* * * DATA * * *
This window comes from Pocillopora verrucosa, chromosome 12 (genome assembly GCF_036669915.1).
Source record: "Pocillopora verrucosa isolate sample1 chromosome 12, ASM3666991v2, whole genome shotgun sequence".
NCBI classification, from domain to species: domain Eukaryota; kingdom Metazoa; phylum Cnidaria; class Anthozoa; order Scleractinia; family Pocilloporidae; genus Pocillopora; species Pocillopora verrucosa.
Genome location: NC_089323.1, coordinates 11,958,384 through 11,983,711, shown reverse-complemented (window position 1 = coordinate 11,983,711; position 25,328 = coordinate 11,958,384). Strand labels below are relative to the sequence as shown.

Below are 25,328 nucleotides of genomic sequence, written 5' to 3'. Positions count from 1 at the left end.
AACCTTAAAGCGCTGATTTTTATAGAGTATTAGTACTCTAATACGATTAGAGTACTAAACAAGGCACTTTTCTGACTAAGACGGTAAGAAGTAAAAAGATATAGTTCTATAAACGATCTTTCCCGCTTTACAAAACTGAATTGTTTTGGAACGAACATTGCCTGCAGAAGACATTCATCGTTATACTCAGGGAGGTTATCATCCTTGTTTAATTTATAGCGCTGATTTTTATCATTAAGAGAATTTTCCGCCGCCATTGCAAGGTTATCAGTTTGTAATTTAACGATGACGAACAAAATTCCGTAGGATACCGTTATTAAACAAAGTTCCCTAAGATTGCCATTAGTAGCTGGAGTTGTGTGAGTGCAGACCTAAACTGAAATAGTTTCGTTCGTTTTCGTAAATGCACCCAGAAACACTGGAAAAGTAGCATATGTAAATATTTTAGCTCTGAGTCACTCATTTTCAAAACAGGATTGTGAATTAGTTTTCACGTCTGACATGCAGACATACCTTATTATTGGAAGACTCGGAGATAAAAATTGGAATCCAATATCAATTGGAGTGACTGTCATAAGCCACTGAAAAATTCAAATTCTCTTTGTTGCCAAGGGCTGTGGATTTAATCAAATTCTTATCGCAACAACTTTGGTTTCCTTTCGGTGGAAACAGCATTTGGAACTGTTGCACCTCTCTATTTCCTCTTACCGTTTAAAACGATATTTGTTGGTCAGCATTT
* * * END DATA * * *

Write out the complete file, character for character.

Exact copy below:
This window comes from Pocillopora verrucosa, chromosome 12 (genome assembly GCF_036669915.1).
Source record: "Pocillopora verrucosa isolate sample1 chromosome 12, ASM3666991v2, whole genome shotgun sequence".
NCBI classification, from domain to species: domain Eukaryota; kingdom Metazoa; phylum Cnidaria; class Anthozoa; order Scleractinia; family Pocilloporidae; genus Pocillopora; species Pocillopora verrucosa.
Genome location: NC_089323.1, coordinates 11,958,384 through 11,983,711, shown reverse-complemented (window position 1 = coordinate 11,983,711; position 25,328 = coordinate 11,958,384). Strand labels below are relative to the sequence as shown.

Below are 25,328 nucleotides of genomic sequence, written 5' to 3'. Positions count from 1 at the left end.
AACCTTAAAGCGCTGATTTTTATAGAGTATTAGTACTCTAATACGATTAGAGTACTAAACAAGGCACTTTTCTGACTAAGACGGTAAGAAGTAAAAAGATATAGTTCTATAAACGATCTTTCCCGCTTTACAAAACTGAATTGTTTTGGAACGAACATTGCCTGCAGAAGACATTCATCGTTATACTCAGGGAGGTTATCATCCTTGTTTAATTTATAGCGCTGATTTTTATCATTAAGAGAATTTTCCGCCGCCATTGCAAGGTTATCAGTTTGTAATTTAACGATGACGAACAAAATTCCGTAGGATACCGTTATTAAACAAAGTTCCCTAAGATTGCCATTAGTAGCTGGAGTTGTGTGAGTGCAGACCTAAACTGAAATAGTTTCGTTCGTTTTCGTAAATGCACCCAGAAACACTGGAAAAGTAGCATATGTAAATATTTTAGCTCTGAGTCACTCATTTTCAAAACAGGATTGTGAATTAGTTTTCACGTCTGACATGCAGACATACCTTATTATTGGAAGACTCGGAGATAAAAATTGGAATCCAATATCAATTGGAGTGACTGTCATAAGCCACTGAAAAATTCAAATTCTCTTTGTTGCCAAGGGCTGTGGATTTAATCAAATTCTTATCGCAACAACTTTGGTTTCCTTTCGGTGGAAACAGCATTTGGAACTGTTGCACCTCTCTATTTCCTCTTACCGTTTAAAACGATATTTGTTGGTCAGCATTT